Over the past few decades, human health protection from chemical contaminants in drinking water has been accomplished by developing chemical-specific standards (WHO 2011; EPA 2012). However, this approach alone is not feasible to address current issues, such as the occurrence of multiple contaminants in drinking water, for some of which there is little information about health effects, and water scarcity. Moreover, we still do not know the levels of heavy metal concentrations in drinking waters in undeveloped and in developing countries, such as Turkey. Therefore, concentrations of lead (Pb), copper (Cu), zinc (Zn), cadmium (Cd), nickel (Ni), iron (Fe), manganese (Mn) and chrome (Cr) together with other water quality parameters such as pH, conductivity and temperature were investigated in the tap waters of Çan sourced from Ağı Dağı (Çanakkale, Turkey).

MATERIAL AND METHODS

Study area and sampling stations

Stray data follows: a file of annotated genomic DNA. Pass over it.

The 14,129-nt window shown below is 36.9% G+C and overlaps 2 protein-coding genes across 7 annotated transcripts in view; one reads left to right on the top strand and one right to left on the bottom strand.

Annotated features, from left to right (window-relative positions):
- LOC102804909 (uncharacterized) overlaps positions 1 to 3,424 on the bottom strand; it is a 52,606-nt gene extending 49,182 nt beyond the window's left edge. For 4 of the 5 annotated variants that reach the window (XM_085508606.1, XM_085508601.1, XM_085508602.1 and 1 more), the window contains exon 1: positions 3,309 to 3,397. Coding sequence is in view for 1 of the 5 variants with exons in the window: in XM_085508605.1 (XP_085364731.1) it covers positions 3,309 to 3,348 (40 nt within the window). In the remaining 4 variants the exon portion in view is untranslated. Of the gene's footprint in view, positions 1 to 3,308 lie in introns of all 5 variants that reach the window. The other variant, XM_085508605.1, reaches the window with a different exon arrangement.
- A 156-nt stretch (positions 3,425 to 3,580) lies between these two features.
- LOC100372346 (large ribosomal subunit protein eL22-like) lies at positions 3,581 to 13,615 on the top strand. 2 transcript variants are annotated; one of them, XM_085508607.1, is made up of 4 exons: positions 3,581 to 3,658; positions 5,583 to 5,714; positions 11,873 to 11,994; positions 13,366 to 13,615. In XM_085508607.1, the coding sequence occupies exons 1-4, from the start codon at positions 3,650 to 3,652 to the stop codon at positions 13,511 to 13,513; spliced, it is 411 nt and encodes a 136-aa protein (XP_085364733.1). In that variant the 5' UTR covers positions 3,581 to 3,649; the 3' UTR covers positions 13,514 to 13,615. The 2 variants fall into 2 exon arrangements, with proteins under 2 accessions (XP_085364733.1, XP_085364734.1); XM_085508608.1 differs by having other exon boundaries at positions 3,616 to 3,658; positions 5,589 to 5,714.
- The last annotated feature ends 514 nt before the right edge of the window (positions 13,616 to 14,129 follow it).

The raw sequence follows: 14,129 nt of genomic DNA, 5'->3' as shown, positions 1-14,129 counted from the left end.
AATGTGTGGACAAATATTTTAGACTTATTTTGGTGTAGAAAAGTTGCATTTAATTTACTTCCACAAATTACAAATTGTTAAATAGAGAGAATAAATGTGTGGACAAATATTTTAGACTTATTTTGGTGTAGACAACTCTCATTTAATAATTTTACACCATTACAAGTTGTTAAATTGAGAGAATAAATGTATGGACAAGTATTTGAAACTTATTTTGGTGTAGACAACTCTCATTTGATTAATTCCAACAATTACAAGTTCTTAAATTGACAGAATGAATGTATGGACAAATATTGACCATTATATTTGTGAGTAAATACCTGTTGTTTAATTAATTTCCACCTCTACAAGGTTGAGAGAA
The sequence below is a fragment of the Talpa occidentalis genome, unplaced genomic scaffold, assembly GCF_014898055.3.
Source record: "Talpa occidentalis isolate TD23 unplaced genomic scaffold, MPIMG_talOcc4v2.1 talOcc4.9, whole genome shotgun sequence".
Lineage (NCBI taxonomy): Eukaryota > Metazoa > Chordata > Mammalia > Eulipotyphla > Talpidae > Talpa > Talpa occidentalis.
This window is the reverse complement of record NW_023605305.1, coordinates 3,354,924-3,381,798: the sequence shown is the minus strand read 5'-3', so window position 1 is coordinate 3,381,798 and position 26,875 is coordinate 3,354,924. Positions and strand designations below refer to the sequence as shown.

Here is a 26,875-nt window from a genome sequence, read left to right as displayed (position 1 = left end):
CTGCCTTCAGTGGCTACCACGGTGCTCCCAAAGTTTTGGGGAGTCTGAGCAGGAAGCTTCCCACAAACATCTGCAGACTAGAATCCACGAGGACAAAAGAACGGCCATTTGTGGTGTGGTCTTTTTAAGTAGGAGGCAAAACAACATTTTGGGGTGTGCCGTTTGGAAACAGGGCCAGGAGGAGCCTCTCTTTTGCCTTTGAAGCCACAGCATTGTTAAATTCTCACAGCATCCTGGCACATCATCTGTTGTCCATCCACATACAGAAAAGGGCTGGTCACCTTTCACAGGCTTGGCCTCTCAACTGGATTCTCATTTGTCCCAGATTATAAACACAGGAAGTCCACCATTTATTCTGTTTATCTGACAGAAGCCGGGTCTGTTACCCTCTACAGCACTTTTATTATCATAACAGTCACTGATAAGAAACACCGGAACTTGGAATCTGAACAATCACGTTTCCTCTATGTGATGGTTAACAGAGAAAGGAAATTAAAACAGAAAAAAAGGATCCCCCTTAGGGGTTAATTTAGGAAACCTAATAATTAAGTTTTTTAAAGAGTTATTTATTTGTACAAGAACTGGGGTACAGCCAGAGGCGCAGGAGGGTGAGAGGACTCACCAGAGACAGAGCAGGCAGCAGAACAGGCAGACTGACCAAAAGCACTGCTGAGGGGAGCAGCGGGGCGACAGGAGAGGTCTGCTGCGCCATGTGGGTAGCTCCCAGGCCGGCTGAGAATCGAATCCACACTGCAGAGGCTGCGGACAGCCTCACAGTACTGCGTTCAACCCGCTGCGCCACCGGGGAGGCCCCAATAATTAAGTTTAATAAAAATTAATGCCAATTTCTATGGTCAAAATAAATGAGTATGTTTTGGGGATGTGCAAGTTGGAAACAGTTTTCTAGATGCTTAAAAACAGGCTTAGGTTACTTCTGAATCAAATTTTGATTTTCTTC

Çan, the study area, is a county in Çanakkale province and is geographically located east of Çanakkale, Turkey. It is surrounded by other counties such as Biga and Lapseki to the north, Yenice to the east, and Bayramiç to the south. Its population is about 50,000. Ağı Dağı is a part of the Kaz Dağı (Mt. Ida) mountains and is located about 50 km southeast of Canakkale on the Biga Peninsula, Northwestern Turkey.

Ağı Dağı spring water firstly comes to the reservoir through the water main and then it is freely available to the public from 120 different drinking fountains in Çan. In the study, water samples for analysis were collected monthly from five different points (public drinking fountains) between May 2012 and February 2013 (Figure 1). The water samples were placed in polyethylene bottles (500 mL) and immediately transported to the laboratory. After pH and conductivity measurements, 3.00 mL concentrated HNO3 was added to each bottle and stored in the deep freeze at –20.0 °C.